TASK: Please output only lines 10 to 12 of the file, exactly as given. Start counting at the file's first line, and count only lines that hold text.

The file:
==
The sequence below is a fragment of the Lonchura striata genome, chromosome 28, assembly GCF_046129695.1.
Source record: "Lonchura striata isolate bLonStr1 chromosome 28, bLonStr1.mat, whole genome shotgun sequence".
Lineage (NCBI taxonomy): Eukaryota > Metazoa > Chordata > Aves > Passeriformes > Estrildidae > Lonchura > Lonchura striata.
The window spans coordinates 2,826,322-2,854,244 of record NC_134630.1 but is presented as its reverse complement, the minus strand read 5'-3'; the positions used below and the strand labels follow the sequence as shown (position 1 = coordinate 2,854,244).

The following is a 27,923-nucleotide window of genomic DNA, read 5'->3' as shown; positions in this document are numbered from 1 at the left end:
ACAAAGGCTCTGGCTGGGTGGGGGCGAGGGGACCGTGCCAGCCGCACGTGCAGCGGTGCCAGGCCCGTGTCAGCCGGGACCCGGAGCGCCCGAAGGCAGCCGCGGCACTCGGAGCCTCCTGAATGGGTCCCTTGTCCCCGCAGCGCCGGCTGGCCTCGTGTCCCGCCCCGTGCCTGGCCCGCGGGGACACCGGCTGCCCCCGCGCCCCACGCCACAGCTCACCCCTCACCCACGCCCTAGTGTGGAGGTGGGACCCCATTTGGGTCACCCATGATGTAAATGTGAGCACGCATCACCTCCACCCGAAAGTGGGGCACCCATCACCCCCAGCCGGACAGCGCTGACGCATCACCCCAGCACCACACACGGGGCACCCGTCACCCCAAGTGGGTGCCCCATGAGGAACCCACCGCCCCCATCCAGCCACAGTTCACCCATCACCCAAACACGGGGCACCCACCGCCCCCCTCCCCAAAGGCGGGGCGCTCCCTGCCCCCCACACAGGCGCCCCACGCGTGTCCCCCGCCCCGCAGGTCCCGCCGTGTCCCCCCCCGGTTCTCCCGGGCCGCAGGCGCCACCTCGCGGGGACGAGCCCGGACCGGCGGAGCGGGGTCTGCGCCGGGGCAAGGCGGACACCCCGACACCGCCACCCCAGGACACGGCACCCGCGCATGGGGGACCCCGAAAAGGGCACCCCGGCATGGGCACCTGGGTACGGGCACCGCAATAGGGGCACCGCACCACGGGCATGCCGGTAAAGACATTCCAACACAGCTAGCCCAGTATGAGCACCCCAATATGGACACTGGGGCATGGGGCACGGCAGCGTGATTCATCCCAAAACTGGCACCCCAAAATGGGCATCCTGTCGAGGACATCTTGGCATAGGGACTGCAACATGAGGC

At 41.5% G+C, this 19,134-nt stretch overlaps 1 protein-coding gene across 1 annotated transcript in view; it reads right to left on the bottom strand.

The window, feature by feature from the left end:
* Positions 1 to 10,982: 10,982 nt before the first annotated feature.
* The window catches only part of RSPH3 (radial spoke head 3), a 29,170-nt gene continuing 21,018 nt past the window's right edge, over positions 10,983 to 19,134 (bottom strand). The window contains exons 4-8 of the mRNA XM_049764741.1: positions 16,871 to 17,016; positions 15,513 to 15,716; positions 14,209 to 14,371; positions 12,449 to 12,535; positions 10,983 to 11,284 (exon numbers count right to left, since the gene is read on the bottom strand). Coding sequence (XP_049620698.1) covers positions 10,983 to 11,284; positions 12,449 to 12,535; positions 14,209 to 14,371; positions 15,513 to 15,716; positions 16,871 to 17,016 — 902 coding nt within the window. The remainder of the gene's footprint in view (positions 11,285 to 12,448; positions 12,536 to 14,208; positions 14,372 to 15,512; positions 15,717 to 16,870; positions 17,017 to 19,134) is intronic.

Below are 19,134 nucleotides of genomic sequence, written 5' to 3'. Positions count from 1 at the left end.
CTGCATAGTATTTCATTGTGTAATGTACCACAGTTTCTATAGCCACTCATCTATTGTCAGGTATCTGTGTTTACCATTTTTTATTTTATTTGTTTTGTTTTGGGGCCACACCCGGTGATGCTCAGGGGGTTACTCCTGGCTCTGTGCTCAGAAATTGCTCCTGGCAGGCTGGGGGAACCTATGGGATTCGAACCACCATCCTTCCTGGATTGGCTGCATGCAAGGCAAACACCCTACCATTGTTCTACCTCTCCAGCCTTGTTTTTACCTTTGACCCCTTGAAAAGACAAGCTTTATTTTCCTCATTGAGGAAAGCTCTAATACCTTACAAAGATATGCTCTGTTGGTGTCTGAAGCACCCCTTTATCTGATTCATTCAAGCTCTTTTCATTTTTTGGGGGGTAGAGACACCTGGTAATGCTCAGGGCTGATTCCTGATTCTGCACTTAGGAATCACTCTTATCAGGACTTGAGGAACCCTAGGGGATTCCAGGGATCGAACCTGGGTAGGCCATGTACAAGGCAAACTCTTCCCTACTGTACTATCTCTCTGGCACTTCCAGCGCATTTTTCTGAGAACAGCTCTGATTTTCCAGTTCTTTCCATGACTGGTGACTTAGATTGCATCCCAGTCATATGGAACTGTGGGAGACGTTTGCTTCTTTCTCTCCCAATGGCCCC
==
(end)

* The window catches only part of RSPH3 (radial spoke head 3), a 29,170-nt gene continuing 21,018 nt past the window's right edge, over positions 10,983 to 19,134 (bottom strand). The window contains exons 4-8 of the mRNA XM_049764741.1: positions 16,871 to 17,016; positions 15,513 to 15,716; positions 14,209 to 14,371; positions 12,449 to 12,535; positions 10,983 to 11,284 (exon numbers count right to left, since the gene is read on the bottom strand). Coding sequence (XP_049620698.1) covers positions 10,983 to 11,284; positions 12,449 to 12,535; positions 14,209 to 14,371; positions 15,513 to 15,716; positions 16,871 to 17,016 — 902 coding nt within the window. The remainder of the gene's footprint in view (positions 11,285 to 12,448; positions 12,536 to 14,208; positions 14,372 to 15,512; positions 15,717 to 16,870; positions 17,017 to 19,134) is intronic.

Below are 19,134 nucleotides of genomic sequence, written 5' to 3'. Positions count from 1 at the left end.
CTGCATAGTATTTCATTGTGTAATGTACCACAGTTTCTATAGCCACTCATCTATTGTCAGGTATCTGTGTTTACCATTTTTTATTTTATTTGTTTTGTTTTGGGGCCACACCCGGTGATGCTCAGGGGGTTACTCCTGGCTCTGTGCTCAGAAATTGCTCCTGGCAGGCTGGGGGAACCTATGGGATTCGAACCACCATCCTTCCTGGATTGGCTGCATGCAAGGCAAACACCCTACCATTGTTCTACCTCTCCAGCCTTGTTTTTACCTTTGACCCCTTGAAAAGACAAGCTTTATTTTCCTCATTGAGGAAAGCTCTAATACCTTACAAAGATATGCTCTGTTGGTGTCTGAAGCACCCCTTTATCTGATTCATTCAAGCTCTTTTCATTTTTTGGGGGGTAGAGACACCTGGTAATGCTCAGGGCTGATTCCTGATTCTGCACTTAGGAATCACTCTTATCAGGACTTGAGGAACCCTAGGGGATTCCAGGGATCGAACCTGGGTAGGCCATGTACAAGGCAAACTCTTCCCTACTGTACTATCTCTCTGGCACTTCCAGCGCATTTTTCTGAGAACAGCTCTGATTTTCCAGTTCTTTCCATGACTGGTGACTTAGATTGCATCCCAGTCATATGGAACTGTGGGAGACGTTTGCTTCTTTCTCTCCCAATGGCCCC